Innovative Design

This New Home Claims to Remove Carbon From the Atmosphere

Located in the Bahamas, the unique dwelling also gets stronger when exposed to seawater
Aerial photo of the bahamas
Photo: Joannis S Duran/Getty Images

The construction industry is notoriously bad for the environment. According to RMI, an independent, nonpartisan, nonprofit organization dedicated to research, publication, and consulting in the field of sustainability, new home construction in the United States creates the same amount of embodied carbon emissions annually as 138 natural gas-fired power plants. At over 50 million tons per year, this is also the same annual emissions that entire countries produce, such as Norway, Peru, and Sweden—and this is just one section of one industry. It’s for these reasons and more that many sustainability experts and activists recommend building less or building smaller. However, a new home in the Bahamas hopes to change this narrative by claiming to absorb carbon from the atmosphere.

A portico defines the front facade of the home.

Photo: Ronnie Archer

Partanna Global, a technology company that creates carbon-negative concrete, recently unveiled Home for the World—which it says is the Earth’s first climate resilient, carbon negative home. Other projects have also made claims that they are carbon negative, such as a prototype developed by Node, a prefab construction company, that was designed with the intention to create more renewable energy than it consumes.

However, Partanna’s home, located in the Bahamas, works differently. According to the company, its 1,250-square-foot dwelling will actively remove carbon from the atmosphere, similar to a tree or plant. Based on its calculations, the house will remove and avoid 182.6 metric tons of carbon dioxide over its lifetime, which is equivalent to the work that about 5,200 mature trees would do.

Partanna’s concrete masonry units don’t use cement, but rather a binder that absorbs carbon dioxide.

Photo: Ronnie Archer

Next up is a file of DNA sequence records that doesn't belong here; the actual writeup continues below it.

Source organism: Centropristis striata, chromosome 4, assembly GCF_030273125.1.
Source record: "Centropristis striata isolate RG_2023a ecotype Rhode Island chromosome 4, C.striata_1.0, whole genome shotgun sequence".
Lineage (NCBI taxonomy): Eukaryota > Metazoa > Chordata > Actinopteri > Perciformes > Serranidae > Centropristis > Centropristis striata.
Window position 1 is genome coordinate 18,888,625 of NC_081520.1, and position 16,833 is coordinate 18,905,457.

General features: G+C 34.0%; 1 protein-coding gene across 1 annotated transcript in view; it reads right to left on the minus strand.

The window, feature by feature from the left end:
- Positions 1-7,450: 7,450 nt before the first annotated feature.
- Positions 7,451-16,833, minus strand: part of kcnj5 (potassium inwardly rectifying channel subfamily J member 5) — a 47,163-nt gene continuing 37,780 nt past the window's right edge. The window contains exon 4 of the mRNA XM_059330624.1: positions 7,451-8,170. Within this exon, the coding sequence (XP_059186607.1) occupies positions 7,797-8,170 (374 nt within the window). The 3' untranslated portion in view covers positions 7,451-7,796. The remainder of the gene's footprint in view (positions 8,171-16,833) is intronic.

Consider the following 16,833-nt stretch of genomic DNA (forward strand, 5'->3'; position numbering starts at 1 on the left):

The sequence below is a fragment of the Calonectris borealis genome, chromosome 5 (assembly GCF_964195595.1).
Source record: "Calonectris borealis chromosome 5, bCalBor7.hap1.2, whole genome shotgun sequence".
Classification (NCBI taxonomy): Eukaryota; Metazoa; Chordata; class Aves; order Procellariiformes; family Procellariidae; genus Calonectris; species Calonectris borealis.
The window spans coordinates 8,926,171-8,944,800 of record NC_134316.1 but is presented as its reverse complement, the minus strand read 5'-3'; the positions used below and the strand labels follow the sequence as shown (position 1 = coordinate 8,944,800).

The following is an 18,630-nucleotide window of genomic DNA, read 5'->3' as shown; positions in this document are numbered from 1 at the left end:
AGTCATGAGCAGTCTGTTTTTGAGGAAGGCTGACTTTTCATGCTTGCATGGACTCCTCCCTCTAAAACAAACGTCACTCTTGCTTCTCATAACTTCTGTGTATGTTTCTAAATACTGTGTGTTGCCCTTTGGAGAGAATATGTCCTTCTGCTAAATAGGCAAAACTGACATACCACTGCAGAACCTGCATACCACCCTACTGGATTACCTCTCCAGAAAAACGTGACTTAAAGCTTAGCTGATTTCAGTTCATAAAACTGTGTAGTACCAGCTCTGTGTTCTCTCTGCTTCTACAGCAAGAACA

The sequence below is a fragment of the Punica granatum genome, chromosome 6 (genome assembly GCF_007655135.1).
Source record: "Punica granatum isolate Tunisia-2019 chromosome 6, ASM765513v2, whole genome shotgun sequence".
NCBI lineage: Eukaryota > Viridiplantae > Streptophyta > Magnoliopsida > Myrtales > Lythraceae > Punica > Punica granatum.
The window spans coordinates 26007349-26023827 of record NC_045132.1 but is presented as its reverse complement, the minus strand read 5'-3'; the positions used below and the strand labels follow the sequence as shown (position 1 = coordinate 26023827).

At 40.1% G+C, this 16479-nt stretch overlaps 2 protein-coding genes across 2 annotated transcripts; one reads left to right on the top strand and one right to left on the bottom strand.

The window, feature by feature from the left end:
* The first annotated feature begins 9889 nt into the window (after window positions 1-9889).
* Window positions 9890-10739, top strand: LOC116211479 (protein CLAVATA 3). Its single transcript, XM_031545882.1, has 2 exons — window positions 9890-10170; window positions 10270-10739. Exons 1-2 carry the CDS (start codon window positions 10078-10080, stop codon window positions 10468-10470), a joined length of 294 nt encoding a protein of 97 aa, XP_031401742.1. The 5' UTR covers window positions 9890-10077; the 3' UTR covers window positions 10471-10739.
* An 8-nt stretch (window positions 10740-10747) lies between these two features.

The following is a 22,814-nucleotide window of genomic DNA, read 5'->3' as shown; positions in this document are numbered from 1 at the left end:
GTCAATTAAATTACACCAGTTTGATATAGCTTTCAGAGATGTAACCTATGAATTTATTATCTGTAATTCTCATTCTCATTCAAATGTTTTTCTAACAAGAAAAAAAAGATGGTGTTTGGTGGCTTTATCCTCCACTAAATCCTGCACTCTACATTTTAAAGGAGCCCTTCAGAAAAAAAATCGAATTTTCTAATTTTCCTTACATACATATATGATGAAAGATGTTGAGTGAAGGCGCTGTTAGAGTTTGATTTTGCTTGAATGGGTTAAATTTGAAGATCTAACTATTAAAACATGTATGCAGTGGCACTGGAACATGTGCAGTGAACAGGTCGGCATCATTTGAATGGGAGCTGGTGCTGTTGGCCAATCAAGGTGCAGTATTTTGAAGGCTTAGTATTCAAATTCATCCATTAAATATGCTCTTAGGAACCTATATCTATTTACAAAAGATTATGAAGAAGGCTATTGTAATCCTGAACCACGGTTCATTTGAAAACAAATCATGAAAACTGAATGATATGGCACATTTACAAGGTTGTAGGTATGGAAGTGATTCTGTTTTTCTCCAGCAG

“Standing on the forefront of climate peril, we Bahamians have always been bound by resilience and innovation,” Philip E. Davis, K.C., M.P., prime minister and minister of finance of the Commonwealth of the Bahamas, said in a statement. “Today, as we unveil the world's first carbon-negative concrete home right here in Nassau, it is a testament that the answers to our global crises often come from those most affected.”

Traditional concrete is made with water, aggregates like sand, and cement. It’s the manufacturing of this last material, which binds everything else together, that produced such significant carbon emission. Home for the World substitutes cement for its own binder, which is made from natural and recycled materials activated by brine. This process forms chemical compounds that interact with and capture carbon dioxide from the atmosphere. And because of its dependence on brine, a high concentration solution of salt in water, the unique material strengthens when exposed to seawater, making it an attractive option for coastal communities.

The cozy home is outfitted with midcentury-style furniture.

Photo: Ronnie Archer

“The world is forecast to build an area equivalent to the size of the Bahamas every three years. The need to disentangle development from pollution has never been more pressing,” Rick Fox, former LA Laker and cofounder of Partanna, said in a statement. “Our Home for the World is the answer to this challenge, and the Bahamas, having experienced the devastation of Hurricane Dorian firsthand, is the symbolic birthplace for our movement to change the way the world builds—for good.”

The inaugural Home for the World is the first of 1,000 planned properties constructed in partnership with the Bahamian government. The houses are planned primarily for first-time homeowners in the country who have been pre-qualified by the government.

While limiting construction may still be the most eco-friendly option out there, Partanna’s prototype offers a new perspective on ways homes can be more sustainable. In addition to resources like solar panels, composting systems, or water collection systems, perhaps innovations like those prototyped in the Home for the World will become another useful tool in the sustainable building arsenal.